Nutrition of ewes during pregnancy may affect the behaviour and survival of lambs. In this experiment, ewes were allocated ‘low’ (pasture mass 800-1000 kg DM/ha), ‘medium’ (pasture mass 1200-1400 kg DM/ha) or ‘high’ nutrition (pasture mass 1500-1700 kg DM/ha) from day 141 of pregnancy until weaning. All treatments included ewes of body condition score (BCS) 2.0, 2.5 or 3.0 as measured on day 98 of pregnancy to give a 3x3 factorial design. Behaviours of ewes and lambs were recorded in the paddock at tagging 3-18 hours after birth. Lambs born to ewes on the high treatment were quicker to stand than those on the low treatment (median time 15.5 versus 53.5 seconds; P<0.05), but neither group differed from lambs on the medium treatment (16.5 seconds; P>0.05). There were no differences among treatments or BCS groups in time taken for the lamb to make contact with dam, suck from dam or follow their dam. Maternal behaviour score of the ewes was not affected by BCS or treatment. The percentage of lambs that bleated was similar for lambs from all BCS groups and treatments. BCS and nutrition of ewes in late pregnancy and during the neonatal period had little influence on the behaviour of ewes and lambs.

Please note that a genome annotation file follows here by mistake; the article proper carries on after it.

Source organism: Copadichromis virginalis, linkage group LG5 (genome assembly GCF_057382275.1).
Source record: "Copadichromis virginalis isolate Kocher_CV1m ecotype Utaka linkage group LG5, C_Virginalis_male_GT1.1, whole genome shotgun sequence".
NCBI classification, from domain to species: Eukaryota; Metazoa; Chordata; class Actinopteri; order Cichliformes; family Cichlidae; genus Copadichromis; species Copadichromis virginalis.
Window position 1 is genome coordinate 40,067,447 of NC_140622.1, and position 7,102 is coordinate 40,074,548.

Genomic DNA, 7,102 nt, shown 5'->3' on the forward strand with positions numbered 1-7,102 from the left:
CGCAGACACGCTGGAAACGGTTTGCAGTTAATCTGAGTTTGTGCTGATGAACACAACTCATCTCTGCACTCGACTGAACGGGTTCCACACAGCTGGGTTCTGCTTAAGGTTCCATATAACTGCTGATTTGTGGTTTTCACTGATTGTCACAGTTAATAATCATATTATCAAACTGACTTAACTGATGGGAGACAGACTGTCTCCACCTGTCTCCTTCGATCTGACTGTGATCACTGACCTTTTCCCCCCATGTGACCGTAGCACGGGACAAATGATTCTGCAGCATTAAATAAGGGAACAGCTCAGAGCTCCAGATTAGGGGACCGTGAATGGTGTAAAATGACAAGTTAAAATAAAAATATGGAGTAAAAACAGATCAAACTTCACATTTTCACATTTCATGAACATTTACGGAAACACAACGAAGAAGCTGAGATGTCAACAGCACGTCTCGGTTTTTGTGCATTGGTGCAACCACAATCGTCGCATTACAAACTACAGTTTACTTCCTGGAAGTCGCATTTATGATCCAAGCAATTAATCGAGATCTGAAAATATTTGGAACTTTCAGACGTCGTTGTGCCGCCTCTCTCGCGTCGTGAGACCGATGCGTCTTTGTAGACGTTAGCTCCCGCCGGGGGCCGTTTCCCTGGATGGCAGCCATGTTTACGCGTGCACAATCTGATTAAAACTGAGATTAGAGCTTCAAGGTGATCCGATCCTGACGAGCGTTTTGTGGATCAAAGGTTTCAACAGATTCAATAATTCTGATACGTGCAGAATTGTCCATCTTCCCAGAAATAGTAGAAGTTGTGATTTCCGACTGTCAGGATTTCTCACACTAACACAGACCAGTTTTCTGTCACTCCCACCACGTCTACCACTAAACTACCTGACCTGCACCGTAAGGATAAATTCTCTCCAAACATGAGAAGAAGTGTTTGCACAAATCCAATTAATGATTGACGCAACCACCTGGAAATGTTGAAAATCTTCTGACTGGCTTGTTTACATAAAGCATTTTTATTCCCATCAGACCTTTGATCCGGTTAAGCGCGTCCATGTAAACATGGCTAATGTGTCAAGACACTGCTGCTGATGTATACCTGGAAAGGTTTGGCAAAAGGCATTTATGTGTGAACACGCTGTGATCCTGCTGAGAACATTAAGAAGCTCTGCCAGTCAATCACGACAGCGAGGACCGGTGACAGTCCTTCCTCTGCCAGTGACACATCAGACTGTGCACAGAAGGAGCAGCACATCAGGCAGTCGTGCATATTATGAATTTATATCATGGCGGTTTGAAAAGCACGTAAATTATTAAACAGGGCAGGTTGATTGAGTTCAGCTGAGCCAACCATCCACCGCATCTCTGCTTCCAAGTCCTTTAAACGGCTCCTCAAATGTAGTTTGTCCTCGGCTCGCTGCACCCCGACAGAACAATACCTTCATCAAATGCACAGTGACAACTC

GV, Gronqvist, RE Hickson, RA Corner-Thomas, PR Kenyon, KJ Stafford, and ST Morris

Proceedings of the New Zealand Society of Animal Production, Volume 75, Dunedin, 219-222, 2015
Download Full PDF BibTEX Citation Endnote Citation Search the Proceedings

Creative Commons License
This work is licensed under a Creative Commons Attribution-NonCommercial-NoDerivatives 4.0 International License.